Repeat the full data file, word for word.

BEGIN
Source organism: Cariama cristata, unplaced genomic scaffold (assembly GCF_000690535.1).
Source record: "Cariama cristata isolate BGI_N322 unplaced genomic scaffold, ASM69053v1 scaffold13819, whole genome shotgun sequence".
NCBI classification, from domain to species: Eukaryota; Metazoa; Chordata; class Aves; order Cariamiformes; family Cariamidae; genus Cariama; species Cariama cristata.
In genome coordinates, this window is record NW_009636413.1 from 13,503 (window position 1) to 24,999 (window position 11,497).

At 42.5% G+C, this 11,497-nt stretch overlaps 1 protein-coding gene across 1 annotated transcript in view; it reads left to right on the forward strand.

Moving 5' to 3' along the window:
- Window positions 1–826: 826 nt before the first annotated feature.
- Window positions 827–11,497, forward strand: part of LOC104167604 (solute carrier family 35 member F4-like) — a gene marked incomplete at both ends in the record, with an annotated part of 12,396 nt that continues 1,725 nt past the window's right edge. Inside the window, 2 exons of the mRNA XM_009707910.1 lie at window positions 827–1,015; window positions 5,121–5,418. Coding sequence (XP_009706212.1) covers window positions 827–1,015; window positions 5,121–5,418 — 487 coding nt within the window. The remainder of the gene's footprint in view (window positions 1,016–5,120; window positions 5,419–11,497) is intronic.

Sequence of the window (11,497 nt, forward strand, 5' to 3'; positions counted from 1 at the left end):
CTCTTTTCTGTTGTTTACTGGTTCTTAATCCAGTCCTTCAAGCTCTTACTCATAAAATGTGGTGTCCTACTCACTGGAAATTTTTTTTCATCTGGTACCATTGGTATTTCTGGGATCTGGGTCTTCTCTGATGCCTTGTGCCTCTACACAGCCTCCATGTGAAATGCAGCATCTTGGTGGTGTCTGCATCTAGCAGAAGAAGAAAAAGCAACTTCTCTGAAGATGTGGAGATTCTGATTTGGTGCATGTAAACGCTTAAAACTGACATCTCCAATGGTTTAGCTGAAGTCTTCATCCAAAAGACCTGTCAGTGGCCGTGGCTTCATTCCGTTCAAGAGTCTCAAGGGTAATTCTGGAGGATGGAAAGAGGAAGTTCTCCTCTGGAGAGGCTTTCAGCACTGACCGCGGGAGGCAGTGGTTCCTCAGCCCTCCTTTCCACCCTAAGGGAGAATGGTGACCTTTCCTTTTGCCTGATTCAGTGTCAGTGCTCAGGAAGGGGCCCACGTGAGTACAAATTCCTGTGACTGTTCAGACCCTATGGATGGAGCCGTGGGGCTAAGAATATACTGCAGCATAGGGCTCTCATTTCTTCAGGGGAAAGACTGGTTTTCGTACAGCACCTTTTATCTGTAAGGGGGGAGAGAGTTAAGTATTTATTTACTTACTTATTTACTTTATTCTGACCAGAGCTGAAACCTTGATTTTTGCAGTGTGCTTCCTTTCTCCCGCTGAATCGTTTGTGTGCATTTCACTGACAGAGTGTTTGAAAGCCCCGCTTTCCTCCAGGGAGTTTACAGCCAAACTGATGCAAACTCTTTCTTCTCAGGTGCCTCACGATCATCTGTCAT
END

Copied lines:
Source organism: Cariama cristata, unplaced genomic scaffold (assembly GCF_000690535.1).
Source record: "Cariama cristata isolate BGI_N322 unplaced genomic scaffold, ASM69053v1 scaffold13819, whole genome shotgun sequence".
NCBI classification, from domain to species: Eukaryota; Metazoa; Chordata; class Aves; order Cariamiformes; family Cariamidae; genus Cariama; species Cariama cristata.
In genome coordinates, this window is record NW_009636413.1 from 13,503 (window position 1) to 24,999 (window position 11,497).

At 42.5% G+C, this 11,497-nt stretch overlaps 1 protein-coding gene across 1 annotated transcript in view; it reads left to right on the forward strand.

Moving 5' to 3' along the window:
- Window positions 1–826: 826 nt before the first annotated feature.
- Window positions 827–11,497, forward strand: part of LOC104167604 (solute carrier family 35 member F4-like) — a gene marked incomplete at both ends in the record, with an annotated part of 12,396 nt that continues 1,725 nt past the window's right edge. Inside the window, 2 exons of the mRNA XM_009707910.1 lie at window positions 827–1,015; window positions 5,121–5,418. Coding sequence (XP_009706212.1) covers window positions 827–1,015; window positions 5,121–5,418 — 487 coding nt within the window. The remainder of the gene's footprint in view (window positions 1,016–5,120; window positions 5,419–11,497) is intronic.

Sequence of the window (11,497 nt, forward strand, 5' to 3'; positions counted from 1 at the left end):
CTCTTTTCTGTTGTTTACTGGTTCTTAATCCAGTCCTTCAAGCTCTTACTCATAAAATGTGGTGTCCTACTCACTGGAAATTTTTTTTCATCTGGTACCATTGGTATTTCTGGGATCTGGGTCTTCTCTGATGCCTTGTGCCTCTACACAGCCTCCATGTGAAATGCAGCATCTTGGTGGTGTCTGCATCTAGCAGAAGAAGAAAAAGCAACTTCTCTGAAGATGTGGAGATTCTGATTTGGTGCATGTAAACGCTTAAAACTGACATCTCCAATGGTTTAGCTGAAGTCTTCATCCAAAAGACCTGTCAGTGGCCGTGGCTTCATTCCGTTCAAGAGTCTCAAGGGTAATTCTGGAGGATGGAAAGAGGAAGTTCTCCTCTGGAGAGGCTTTCAGCACTGACCGCGGGAGGCAGTGGTTCCTCAGCCCTCCTTTCCACCCTAAGGGAGAATGGTGACCTTTCCTTTTGCCTGATTCAGTGTCAGTGCTCAGGAAGGGGCCCACGTGAGTACAAATTCCTGTGACTGTTCAGACCCTATGGATGGAGCCGTGGGGCTAAGAATATACTGCAGCATAGGGCTCTCATTTCTTCAGGGGAAAGACTGGTTTTCGTACAGCACCTTTTATCTGTAAGGGGGGAGAGAGTTAAGTATTTATTTACTTACTTATTTACTTTATTCTGACCAGAGCTGAAACCTTGATTTTTGCAGTGTGCTTCCTTTCTCCCGCTGAATCGTTTGTGTGCATTTCACTGACAGAGTGTTTGAAAGCCCCGCTTTCCTCCAGGGAGTTTACAGCCAAACTGATGCAAACTCTTTCTTCTCAGGTGCCTCACGATCATCTGTCAT